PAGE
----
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Eating It, Too

Linda: I wanted each tier of the cake to have alternating layers, chocolate-yellow-chocolate-yellow, raspberry filling in between. For the chocolate, I adapted a recipe for Martha Stewart cupcakes and figured out the necessary ingredients for tiers with diameters of 8, 12 and 16 inches. We called it "Yum." It was extremely moist and dense, nearly impossible to work with. It never came out even and always stuck to the knife. But it was so damn yum it was worth it.

We knew we needed something simpler for the yellow layers. All the recipes we'd tried had turned out boring as a scone. For expedience one night, we used a boxed mix, and it was perfect -- smooth and even on top, yummier than Yum. We'd still have a lot of construction to practice in the months ahead, but at least we'd have consistent building material.

(Photo Illustration by Francisco Caceres)

Straight from the box: This is what many professionals do, we'd heard. It was immediately obvious that we had to give in for the yellow layers. Equally obvious was that nobody needed to know.

* * *

Hank: By winter, we'd established Cake Night at Linda's, once or twice a month, where we would force ourselves to confront a single issue: a baking strategy, theoretical or actual flavor, or a wild decorating scheme. Later, as our test cakes got bigger, Cake Night would expand into two nights -- one to bake, one to decorate. Cake Night was sometimes a hassle, with work looming, or ingredients we forgot to pick up at Giant. The mixing and baking and gabbing would always calm me down.

Linda: When you grow up and grow busy, you never get chunks of time like this anymore with your friends. And when you are single, you never get it with anyone, and I hate that. Hank and I got to talk, a lot. On Cake Night we talked about the important things: reality television, sex, movies, our odd childhoods.

Somewhere along the way Cake Night added a new, exciting topic: Michael, the cute photographer, who was becoming what one could officially call a boyfriend. Hank would tell me how they raced each other down the Mall, explored museums, and I loved that this story was so different from all Hank's other stories.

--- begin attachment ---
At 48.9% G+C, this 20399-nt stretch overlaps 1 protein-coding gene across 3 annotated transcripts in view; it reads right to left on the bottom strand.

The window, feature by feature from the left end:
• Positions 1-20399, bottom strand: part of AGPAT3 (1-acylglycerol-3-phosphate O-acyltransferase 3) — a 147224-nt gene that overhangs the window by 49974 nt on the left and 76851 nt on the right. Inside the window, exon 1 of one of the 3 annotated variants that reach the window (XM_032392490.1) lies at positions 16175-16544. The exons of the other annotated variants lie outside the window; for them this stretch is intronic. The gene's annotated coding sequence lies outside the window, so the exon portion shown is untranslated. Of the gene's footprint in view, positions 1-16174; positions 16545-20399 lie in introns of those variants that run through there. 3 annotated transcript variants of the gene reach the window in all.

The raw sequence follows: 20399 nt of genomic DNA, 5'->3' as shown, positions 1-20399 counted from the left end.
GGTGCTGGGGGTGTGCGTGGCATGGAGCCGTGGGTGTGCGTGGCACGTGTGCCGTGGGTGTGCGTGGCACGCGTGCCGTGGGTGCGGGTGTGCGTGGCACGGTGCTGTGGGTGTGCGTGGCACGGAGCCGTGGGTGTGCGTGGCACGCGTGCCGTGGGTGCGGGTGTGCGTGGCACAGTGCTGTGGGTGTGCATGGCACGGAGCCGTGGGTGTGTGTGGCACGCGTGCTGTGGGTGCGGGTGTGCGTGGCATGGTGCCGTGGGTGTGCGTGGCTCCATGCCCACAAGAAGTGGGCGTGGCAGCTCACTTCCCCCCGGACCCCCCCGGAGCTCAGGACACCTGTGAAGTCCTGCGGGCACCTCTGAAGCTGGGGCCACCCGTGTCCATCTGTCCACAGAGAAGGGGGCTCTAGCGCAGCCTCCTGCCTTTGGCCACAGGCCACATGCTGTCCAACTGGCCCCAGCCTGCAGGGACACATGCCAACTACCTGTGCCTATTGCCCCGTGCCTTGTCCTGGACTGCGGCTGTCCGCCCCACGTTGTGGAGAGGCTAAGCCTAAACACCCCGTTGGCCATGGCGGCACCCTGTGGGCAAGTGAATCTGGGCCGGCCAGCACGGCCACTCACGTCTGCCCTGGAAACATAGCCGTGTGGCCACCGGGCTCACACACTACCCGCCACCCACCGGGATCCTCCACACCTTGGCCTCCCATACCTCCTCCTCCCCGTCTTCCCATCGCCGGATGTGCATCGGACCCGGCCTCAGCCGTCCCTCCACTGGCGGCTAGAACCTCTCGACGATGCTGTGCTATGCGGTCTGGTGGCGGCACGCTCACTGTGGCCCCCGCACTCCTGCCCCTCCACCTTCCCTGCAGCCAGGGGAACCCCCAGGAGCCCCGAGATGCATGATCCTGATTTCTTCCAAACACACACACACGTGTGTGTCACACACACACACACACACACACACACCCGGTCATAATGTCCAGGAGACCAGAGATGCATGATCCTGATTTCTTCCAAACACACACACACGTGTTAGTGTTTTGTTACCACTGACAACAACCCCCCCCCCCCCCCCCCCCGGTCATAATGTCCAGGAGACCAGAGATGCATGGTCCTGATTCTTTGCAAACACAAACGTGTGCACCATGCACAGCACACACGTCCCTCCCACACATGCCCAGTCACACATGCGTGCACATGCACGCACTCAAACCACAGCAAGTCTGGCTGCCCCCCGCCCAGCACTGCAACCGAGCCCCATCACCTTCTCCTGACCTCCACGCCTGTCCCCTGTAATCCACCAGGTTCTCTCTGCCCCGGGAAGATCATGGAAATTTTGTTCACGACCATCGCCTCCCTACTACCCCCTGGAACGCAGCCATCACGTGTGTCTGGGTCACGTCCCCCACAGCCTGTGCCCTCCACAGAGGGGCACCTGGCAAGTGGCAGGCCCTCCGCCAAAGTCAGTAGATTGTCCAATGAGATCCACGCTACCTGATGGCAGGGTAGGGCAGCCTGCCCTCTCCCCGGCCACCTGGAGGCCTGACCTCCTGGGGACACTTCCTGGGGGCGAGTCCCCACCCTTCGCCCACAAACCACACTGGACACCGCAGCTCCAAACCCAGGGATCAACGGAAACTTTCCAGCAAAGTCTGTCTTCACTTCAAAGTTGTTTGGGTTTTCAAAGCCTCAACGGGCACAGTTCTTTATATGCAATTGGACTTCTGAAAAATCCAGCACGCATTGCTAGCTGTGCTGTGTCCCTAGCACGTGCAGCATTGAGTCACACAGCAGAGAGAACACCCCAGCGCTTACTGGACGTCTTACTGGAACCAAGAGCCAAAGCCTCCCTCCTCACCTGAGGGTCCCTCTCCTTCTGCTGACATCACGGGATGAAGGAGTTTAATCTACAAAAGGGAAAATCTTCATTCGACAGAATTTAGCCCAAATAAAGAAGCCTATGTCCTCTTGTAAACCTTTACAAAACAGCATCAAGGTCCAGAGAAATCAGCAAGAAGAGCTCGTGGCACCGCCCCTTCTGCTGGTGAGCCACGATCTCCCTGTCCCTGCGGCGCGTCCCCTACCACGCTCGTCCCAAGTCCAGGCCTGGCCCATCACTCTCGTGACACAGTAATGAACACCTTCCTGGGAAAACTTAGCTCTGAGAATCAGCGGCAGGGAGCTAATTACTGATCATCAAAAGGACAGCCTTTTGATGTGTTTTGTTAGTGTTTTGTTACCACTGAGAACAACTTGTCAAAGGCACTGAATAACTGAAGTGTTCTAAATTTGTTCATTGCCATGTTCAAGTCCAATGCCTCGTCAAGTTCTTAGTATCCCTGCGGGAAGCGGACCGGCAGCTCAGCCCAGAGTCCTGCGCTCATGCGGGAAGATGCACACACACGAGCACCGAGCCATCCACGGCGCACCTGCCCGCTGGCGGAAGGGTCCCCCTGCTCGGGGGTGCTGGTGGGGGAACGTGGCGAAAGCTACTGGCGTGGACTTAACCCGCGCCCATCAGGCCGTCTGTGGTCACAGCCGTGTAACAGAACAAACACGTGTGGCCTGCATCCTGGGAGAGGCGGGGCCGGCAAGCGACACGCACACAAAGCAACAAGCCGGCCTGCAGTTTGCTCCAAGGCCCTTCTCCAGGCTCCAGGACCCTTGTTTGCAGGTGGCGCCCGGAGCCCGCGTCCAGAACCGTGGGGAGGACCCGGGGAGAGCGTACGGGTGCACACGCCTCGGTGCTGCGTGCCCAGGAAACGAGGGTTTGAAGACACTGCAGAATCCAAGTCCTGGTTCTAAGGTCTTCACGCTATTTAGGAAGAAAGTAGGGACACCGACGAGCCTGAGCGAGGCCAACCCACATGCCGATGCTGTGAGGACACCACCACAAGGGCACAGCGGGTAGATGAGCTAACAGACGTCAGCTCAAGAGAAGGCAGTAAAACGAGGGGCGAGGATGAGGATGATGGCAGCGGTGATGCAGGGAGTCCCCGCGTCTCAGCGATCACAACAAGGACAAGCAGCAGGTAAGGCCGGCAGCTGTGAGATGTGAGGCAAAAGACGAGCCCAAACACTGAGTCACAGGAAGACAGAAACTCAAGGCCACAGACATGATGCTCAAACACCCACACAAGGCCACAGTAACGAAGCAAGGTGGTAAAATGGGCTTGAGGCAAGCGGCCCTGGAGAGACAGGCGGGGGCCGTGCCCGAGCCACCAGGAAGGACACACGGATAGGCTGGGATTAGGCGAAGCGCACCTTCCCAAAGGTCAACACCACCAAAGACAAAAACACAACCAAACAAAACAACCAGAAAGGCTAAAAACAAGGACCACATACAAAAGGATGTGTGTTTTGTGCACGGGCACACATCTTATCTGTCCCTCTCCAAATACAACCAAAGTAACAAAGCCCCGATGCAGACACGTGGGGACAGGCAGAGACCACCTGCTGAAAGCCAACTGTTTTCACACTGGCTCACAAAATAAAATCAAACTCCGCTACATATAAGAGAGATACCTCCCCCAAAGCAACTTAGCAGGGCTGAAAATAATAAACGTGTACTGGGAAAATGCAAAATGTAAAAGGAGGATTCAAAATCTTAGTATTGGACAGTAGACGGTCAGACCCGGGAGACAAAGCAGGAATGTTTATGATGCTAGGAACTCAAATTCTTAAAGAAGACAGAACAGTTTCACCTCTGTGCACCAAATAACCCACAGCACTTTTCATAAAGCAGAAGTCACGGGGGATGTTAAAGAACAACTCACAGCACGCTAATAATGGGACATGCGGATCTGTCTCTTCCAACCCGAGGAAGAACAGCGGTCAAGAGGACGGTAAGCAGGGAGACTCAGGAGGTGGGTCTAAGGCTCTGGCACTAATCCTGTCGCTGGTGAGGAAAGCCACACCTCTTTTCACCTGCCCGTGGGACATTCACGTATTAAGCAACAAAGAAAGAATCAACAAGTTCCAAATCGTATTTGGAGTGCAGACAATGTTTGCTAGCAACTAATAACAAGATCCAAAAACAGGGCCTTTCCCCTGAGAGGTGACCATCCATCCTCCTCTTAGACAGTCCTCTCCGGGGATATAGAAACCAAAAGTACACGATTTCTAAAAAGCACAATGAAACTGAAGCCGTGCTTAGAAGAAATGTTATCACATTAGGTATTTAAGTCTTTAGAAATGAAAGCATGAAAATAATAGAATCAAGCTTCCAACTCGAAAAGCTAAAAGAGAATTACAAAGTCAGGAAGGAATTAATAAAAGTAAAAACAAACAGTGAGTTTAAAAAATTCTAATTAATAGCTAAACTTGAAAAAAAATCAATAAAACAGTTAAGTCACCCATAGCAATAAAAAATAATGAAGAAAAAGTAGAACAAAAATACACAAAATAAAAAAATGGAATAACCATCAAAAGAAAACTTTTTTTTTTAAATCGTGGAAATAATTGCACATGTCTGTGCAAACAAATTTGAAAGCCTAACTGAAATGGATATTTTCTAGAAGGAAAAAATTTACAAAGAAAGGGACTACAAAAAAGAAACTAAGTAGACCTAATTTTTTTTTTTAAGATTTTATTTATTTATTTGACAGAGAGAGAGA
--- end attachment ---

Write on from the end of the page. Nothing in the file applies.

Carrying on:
We talked about the guys I was meeting -- Why would someone keep asking me out but never kiss me? Why would someone want me one day and not the next? -- and Hank would try to answer these questions, but he couldn't.

Hank: A cake with a 16-inch diameter is many years beyond the Easy-Bake Oven or after-school brownies. It's ugly. The cracks, the blisters. The frequent, unwelcome hump in the center. We learned about Magi-Cake strips, which are long, narrow insulation pads that you moisten and wrap around the outside of a cake pan, slowing down the baking time but making your cakes more even and perfect. Magic, indeed.

Months went by, and we had made some pretty lackluster cakes, plain, with nothing so bold as frosting yet. The beautiful cake books were beginning to seem useless and almost like fiction -- the cakes in the picture were fantasy compared with our reality.

Linda: My kitchen is small, the kind that never, ever gets a wondrous transformation courtesy of a home magazine. Once we laid out the ingredients, there was little room to work. There were pounds of ingredients, piles -- butter, eggs, Softasilk flour, Hershey's cocoa, various sugars, Crisco Sticks. (There was something odd about seeing so much Crisco in an otherwise Whole Fooded kitchen.) Sealed bags of raspberry filling from the cake store stacked like sandbags. Boxes of Duncan Hines lined in a row.

Hank: I was getting worried about how much we didn't know. We still hadn't baked and frosted an entire tier, and knew nothing of building sturdy multiple tiers. We needed a cake Yoda. On the Web, we found B. Keith Ryder, a baker who also taught decorating classes at a little cake shop in a strip mall in Alexandria. We signed up for wedding cake construction in March, four months before the July 26 wedding. In the days leading up to class, Linda made up a song about B. Keith Ryder, the lyrics to which consisted entirely of "Beeeee Keith Ryyyder . . ." He was our hero before we even met him.

Cake class made everything seem suddenly more real, more scary, but also more manageable. B. Keith Ryder turned out to be a tall, bearded teddy bear who very calmly taught Linda and me (and about 10 other women -- I was the only male student) in one Saturday afternoon how to horizontally slice, or "tort," cake layers. Torting is both practical (you don't have to bake as many separate cakes) and artful (once you get the hang of it). After torting, you spread filling between the layers, stack them, frost them and mount them on plastic plates. You then cut plastic dowels with a small power saw and build the cake like a parking garage. B. Keith was the first person who didn't think it was strange or impossible that Linda and I could make a wedding cake for 150 people.

Linda: In March, Cake Night talk all of a sudden took an intriguing turn. I had actually met a man who wanted to kiss me and didn't want to leave me. With John, I quickly realized that a man could be clever and worldly without benefit of a subscription to the New Yorker, that in the right company, even a trip to Ikea could be transcendent, that romance could be easy.

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